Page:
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3 Fergus of Galloway
Galloway remained a Brittonic (a form of Welsh) speaking region until the late 7th century when it was taken over by the Anglian kingdom of Bernicia. Local historian Daphne Brooke has suggested that the Anglians took over the more fertile land and religious centres like Whithorn, leaving the native inhabitants the less fertile upland areas.
Anglian control ended during the 10th century when the Gall-Gael took over. The Gall-Gael (meaning foreign Gaels) were Hiberno-Norse, Gaelic speaking descendents of Vikings who settled in Ireland and the Western Isles of Scotland. Dublin was their main centre and they appear to have established trading posts in Galloway at Whithorn and Kirkcudbright.
Their influence extended into Dumfriesshire, Ayrshire and Renfrewshire in southwest Scotland. By the early 12th century this wider area was described as 'Galloway' from Gall-Gael. At the same time, the Scottish King Duncan I was attempting to expand his kingdom. He placed Norman and Flemish families like the Bruces and Douglases and the future Stewarts around the edges of Galloway in Annandale, Clydesdale and Renfrewshire.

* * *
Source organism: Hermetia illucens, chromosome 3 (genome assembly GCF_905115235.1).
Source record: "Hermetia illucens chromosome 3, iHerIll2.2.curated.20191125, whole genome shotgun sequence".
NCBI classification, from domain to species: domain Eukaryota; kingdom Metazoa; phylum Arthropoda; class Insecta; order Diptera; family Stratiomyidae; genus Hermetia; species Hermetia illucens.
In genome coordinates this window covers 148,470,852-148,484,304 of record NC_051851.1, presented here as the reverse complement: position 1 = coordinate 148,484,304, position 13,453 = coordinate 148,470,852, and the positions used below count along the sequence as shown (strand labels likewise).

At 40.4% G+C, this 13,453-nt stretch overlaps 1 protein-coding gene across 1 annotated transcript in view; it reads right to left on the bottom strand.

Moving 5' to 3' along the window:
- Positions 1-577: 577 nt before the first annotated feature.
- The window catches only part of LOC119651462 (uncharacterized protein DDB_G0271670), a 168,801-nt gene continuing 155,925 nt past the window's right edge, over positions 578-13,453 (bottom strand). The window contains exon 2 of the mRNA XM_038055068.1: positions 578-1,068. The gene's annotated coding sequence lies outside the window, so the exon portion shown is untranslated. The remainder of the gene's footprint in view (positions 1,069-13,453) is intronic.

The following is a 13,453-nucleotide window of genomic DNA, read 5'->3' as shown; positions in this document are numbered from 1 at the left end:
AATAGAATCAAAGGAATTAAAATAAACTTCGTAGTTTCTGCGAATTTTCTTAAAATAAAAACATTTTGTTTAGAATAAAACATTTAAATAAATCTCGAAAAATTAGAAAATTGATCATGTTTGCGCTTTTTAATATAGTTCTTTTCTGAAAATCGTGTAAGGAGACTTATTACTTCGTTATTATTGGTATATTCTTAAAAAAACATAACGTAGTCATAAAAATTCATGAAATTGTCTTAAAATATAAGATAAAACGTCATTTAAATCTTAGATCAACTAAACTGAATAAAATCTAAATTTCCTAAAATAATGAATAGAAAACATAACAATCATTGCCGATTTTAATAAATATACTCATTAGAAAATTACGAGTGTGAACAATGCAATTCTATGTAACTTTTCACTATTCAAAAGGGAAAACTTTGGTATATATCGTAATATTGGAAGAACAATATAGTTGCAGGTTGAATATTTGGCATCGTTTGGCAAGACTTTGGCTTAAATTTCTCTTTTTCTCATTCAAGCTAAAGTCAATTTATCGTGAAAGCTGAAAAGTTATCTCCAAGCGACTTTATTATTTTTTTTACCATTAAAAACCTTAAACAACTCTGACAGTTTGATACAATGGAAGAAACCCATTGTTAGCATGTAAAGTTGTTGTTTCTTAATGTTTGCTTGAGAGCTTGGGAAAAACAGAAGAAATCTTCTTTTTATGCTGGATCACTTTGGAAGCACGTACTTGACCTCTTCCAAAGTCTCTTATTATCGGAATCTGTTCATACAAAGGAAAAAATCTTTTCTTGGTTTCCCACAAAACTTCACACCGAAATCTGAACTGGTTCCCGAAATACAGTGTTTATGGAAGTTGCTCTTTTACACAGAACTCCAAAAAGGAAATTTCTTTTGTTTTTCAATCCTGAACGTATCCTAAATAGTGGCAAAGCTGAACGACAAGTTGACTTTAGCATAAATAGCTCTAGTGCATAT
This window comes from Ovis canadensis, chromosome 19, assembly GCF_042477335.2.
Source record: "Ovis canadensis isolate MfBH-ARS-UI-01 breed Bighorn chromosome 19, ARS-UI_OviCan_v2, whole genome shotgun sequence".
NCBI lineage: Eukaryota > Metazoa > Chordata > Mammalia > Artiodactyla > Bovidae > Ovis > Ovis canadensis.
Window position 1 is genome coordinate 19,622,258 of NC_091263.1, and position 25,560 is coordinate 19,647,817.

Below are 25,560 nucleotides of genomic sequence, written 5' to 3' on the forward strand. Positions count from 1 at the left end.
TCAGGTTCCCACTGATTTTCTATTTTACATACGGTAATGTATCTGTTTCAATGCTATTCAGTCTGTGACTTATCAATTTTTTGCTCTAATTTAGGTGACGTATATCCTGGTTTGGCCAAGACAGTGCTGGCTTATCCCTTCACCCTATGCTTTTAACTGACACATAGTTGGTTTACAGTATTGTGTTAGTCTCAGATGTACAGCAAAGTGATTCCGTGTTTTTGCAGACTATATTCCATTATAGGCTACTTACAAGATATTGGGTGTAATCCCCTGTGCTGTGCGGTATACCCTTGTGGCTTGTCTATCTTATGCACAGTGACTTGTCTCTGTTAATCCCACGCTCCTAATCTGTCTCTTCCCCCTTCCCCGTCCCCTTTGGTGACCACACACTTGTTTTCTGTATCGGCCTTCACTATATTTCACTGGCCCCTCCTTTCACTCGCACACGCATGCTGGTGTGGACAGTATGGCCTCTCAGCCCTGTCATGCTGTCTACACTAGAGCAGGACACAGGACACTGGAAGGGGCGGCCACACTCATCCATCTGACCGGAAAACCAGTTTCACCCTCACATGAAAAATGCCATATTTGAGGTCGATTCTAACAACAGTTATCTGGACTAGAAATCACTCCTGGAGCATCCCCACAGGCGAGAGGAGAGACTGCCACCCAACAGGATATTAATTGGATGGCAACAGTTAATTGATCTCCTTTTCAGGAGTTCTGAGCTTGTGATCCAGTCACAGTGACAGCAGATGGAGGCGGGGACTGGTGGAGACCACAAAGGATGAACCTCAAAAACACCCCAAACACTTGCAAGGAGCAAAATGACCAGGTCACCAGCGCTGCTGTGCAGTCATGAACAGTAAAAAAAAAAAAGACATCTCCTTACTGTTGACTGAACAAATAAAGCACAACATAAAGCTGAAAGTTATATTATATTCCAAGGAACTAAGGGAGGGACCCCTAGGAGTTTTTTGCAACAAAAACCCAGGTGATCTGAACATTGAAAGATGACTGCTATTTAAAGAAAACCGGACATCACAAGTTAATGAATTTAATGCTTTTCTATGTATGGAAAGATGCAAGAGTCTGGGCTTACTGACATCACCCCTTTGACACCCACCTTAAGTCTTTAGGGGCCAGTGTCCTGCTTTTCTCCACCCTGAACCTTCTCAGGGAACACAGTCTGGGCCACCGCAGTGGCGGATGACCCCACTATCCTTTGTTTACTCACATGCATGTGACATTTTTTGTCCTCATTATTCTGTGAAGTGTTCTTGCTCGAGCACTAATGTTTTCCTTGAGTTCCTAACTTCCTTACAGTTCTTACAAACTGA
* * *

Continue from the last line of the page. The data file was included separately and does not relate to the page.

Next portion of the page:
Fergus of Galloway
If it had not been for Fergus of Galloway (ruled 1120-1160) who established himself in Galloway, the region would rapidly have been absorbed by Scotland. This did not happen because Fergus, his sons, grandsons and great grandson Alan of Galloway shifted their allegiance between Scottish and English kings.
Alan died in 1234. He had three daughters and an illegitimate son Thomas. The 'Community of Galloway' wanted Thomas as their 'king'. Alexander III of Scotland supported the daughters (or rather their husbands) and invaded Galloway.
The Community of Galloway was defeated,and Galloway divided up between Alan's daughters, thus bringing Galloway's independent existence to an end.